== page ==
Floodgate

Trigger warning: discussing abuse and harassment.

Summary

Floodgate is a browser extension allows a user to set rules for content display, muting unwanted content on the Web, including social media websites. Twitter, Facebook, Reddit, newspapers, blogs can be filtered.

Contact: Jonathan Eyler-Werve - jonathan@eylerwerve.com

Code: github.com/Jonathan-Eyler-Werve/floodgate

Current status: prototype deployed

Problem we’re solving

Unwanted content online takes many forms. This tool allows users to suppress content based on rules they set, mitigating some of the harm caused by…

  • Background-noise hostility from people on the web, such as that routinely sent to women and people of color.
  • Specific triggers which could be helpful public discourse, but unwanted to some people, some times; such as trauma survivors muting triggers.
  • People undergoing pile-on harassment, who need to communicate to gather support or just exist online.

How it might work

I open Chrome over breakfast to read the news. Because it’s before 9am, my rules are set to their tightest profile. As Twitter opens, the extension uses a mix of opt-in rulesets and custom terms to scan for trigger words (including “trigger warning” and “TW”, but also a variety of slurs and abuse). When a tweet’s text matches a rule, it applies the filter I set. In this case, one of my mentions contains a trigger term, and since I’m locked down (breakfast time!) it removes the entire tweet silently. In looser settings, it covers the tweet with a trigger warning which can be removed with a click, or displays the tweet greyed out and without images, per user preferences.

Why this works

  • Technically: the Web is delivered as a text document and assembled by the browser. The browser can make choices about what is displayed.
  • We don’t need permission from platform providers to selectively remove or wrap content that would otherwise be included in a page.
  • Platform providers approach the problem of “garbage” like a government: one rule for every user. We’re approaching it as a product: give the user control over what they see. This allows more far more proactive filtering and sidesteps “censorship/freedom” conversations.
  • These filters do not leak information back to abusers. Difficult for a sender to know if a tweet or message has been displayed.

Limits of this approach

  • Language is a contested space. Terms like queer or Negro can be affirming or derogatory. Humans constantly adapt to shifting audiences and settings. Software struggles to detect these signals.
  • Regex-based filtering for specific trigger words or phrases is the most basic and limited form of content analysis.
  • Filtering content is easier than filtering behavior, but behavior is more impactful. A hostile user can send a threatenting message (“I’ll meet you at your office”) which passes any content filter.
  • Mobile apps work differently than browsers; to work on mobile, User would need to switch to the mobile web version of Twitter, etc. which is usually full featured but slower.
  • We have an idea of what effective community moderation looks like, and filtering isn’t it. We are not attempting to examine root causes, build empathy-enabling platforms, or reconcile warring factions. We’re mitigating one vector for abuse so that people can continue to engage with communities and (we hope) build communities where abuse isn’t normal.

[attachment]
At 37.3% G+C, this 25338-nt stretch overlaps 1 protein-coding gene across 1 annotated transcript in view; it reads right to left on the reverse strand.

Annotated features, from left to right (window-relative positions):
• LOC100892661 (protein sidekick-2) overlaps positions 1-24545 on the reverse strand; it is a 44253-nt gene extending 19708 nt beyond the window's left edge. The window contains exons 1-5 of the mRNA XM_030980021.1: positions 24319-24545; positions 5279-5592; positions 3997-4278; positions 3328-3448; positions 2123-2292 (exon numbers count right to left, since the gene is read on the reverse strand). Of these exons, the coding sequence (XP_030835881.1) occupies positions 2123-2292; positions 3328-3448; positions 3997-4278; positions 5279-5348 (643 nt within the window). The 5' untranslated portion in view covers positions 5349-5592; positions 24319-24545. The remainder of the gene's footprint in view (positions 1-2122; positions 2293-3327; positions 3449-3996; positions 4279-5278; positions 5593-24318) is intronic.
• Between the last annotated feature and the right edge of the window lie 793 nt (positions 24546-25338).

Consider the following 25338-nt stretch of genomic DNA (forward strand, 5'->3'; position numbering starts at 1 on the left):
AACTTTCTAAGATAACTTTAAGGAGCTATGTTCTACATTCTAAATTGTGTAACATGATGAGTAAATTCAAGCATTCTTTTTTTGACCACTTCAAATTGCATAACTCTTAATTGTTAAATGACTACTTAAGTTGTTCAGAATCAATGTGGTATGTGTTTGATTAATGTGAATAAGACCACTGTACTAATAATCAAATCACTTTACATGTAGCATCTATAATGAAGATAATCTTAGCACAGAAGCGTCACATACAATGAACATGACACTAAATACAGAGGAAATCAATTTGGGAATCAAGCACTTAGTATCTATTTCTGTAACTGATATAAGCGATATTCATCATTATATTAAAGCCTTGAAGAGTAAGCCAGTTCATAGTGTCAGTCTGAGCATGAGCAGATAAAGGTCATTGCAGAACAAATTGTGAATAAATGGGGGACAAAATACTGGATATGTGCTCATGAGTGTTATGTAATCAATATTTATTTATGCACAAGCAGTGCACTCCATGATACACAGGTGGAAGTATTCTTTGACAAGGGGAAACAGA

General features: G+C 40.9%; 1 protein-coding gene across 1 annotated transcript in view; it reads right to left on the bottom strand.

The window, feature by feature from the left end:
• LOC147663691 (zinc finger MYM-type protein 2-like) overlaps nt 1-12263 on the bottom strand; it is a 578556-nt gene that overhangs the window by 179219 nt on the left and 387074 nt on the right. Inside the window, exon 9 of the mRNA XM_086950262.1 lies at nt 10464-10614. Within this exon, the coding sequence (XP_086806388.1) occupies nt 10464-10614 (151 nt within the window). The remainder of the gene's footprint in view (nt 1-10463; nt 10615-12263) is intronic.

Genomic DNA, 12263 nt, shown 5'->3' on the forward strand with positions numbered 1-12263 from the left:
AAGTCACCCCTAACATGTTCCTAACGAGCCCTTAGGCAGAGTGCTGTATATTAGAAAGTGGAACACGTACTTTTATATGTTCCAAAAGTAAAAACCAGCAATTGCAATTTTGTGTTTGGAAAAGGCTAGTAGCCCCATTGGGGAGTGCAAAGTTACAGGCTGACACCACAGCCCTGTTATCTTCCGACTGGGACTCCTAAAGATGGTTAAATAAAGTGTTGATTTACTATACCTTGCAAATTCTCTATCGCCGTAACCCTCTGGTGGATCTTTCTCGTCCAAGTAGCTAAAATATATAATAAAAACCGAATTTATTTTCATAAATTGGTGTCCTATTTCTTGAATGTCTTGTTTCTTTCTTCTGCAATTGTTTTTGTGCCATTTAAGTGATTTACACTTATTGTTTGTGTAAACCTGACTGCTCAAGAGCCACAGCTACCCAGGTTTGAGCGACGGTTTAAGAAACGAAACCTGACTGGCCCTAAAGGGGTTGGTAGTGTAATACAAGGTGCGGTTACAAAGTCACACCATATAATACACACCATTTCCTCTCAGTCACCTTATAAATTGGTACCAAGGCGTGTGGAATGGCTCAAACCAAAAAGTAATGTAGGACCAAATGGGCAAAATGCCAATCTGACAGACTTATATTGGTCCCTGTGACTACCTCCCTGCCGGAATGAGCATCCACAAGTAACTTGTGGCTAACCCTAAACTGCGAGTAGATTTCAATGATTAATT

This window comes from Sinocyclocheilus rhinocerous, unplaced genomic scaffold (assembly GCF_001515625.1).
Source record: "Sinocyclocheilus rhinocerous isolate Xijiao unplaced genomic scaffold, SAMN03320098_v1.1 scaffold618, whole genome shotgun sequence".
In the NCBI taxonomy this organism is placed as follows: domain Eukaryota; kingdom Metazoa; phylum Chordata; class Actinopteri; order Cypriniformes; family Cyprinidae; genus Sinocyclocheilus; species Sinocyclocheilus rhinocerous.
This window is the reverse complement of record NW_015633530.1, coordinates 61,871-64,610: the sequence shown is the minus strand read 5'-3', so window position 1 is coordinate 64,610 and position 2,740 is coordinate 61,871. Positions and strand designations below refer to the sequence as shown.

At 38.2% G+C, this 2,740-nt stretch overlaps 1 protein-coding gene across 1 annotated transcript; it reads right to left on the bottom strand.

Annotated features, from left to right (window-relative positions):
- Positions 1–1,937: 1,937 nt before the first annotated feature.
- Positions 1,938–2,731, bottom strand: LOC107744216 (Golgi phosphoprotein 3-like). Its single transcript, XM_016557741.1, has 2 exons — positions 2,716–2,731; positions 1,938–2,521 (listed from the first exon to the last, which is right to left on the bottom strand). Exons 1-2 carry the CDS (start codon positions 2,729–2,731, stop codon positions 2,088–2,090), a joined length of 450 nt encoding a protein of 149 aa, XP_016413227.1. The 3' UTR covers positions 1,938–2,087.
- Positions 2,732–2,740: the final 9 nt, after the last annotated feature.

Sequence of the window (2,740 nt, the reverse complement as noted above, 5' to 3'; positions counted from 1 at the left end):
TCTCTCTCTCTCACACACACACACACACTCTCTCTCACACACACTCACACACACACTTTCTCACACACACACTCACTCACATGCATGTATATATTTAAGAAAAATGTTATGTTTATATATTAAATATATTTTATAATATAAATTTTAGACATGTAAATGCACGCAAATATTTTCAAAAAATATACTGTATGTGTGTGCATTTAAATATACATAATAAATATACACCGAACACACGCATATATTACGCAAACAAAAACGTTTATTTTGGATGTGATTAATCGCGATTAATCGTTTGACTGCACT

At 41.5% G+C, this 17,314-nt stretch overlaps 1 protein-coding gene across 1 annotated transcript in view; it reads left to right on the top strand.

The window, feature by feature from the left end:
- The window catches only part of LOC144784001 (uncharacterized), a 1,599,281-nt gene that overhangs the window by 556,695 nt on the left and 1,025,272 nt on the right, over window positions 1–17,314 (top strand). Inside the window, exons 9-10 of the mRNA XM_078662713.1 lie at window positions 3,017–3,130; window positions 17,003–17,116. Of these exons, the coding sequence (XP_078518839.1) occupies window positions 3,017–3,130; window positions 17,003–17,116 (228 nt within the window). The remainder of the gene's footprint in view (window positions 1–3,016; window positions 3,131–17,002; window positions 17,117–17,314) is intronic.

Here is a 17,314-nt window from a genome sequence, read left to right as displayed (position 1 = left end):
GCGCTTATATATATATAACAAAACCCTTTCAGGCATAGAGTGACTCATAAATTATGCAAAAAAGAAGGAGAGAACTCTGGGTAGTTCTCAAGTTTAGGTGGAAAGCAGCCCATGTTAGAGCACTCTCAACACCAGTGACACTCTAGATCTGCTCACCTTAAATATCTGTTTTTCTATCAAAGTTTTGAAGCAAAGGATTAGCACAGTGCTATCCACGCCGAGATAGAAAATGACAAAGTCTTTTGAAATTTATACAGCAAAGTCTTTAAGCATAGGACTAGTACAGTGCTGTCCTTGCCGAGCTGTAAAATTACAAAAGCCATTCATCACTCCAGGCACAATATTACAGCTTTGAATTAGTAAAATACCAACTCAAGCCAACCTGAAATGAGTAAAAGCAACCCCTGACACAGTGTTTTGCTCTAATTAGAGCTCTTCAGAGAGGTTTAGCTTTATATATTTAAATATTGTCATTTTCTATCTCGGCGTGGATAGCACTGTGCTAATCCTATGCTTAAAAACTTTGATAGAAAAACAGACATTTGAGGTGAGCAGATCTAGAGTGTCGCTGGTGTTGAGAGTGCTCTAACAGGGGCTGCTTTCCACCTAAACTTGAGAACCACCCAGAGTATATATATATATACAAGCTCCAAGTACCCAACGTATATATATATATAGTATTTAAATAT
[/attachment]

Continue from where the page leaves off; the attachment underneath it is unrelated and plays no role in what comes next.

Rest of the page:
More sophisticated approaches

The “bad words” model of filtering is a small first step. Future options include…

Improve and share rulesets
  • User-created custom rules can be shared back to a central service (opt-in!) creating a dataset to improve default rulesets.
  • Users can publish and maintain rulesets which push filter updates to subscribed users.
Filter for behavior
  • Repetitive actions can be a form of denial of service (“spam spammity spam spam”).
  • Sending a single @ mention saying “I disagree” is benign; sending 30 mentions is not. These can detected and compacted into a single notification.
Enable machine learning
  • In the course of using the tool, a swarm of users can report data (opt-in!) to a central service on the content that correctly activates triggers, false positives and false negatives, allowing for error detection and refinement.
  • Hardcore hate speech is deeply weird, using atypical spelling and word choice. This creates language patterns that are detectable at scale with more sophistication than simple “bad word” analysis. Garbage pits like Voat.co create easily scraped “positive” corpus to compare against “negatives” provided by well-moderated forums.
Understand identity and reputation.
  • Platforms with persistent identities can be observed by a service, which provides reputation scores. Reputation scores allow historic content and behavior to trigger filter rules.
  • A user account which is less than a week old can be treated differently than one with 1000+ followers.
  • A swarm of extension users can report back to a central service (opt-in!) about which user accounts publish content which activates triggers, allowing users access to a (per topic) reputation score for the user.
  • Care must be taken to defend against hijacking of reputation systems. A variety of counter strategies exist, and can be anchored by human moderators.
Contributor mode
  • Users who are not content-filtering for a topic can flag this content on behalf of others. Communities with similar reading habits can support each other.
  • Cataloging and reporting online abuse may provide a positive outlet to a negative event: by flagging a user or page, it might minimize the relationship with the abuser and recenter the relationship with friends and allies.
  • A swarm of readers can read ahead to enable more proactive warnings across the entire web (ex: highlighting outbound links with rich trigger warnings).
  • Strategies exist to detect malicious use of user-submitted reporting.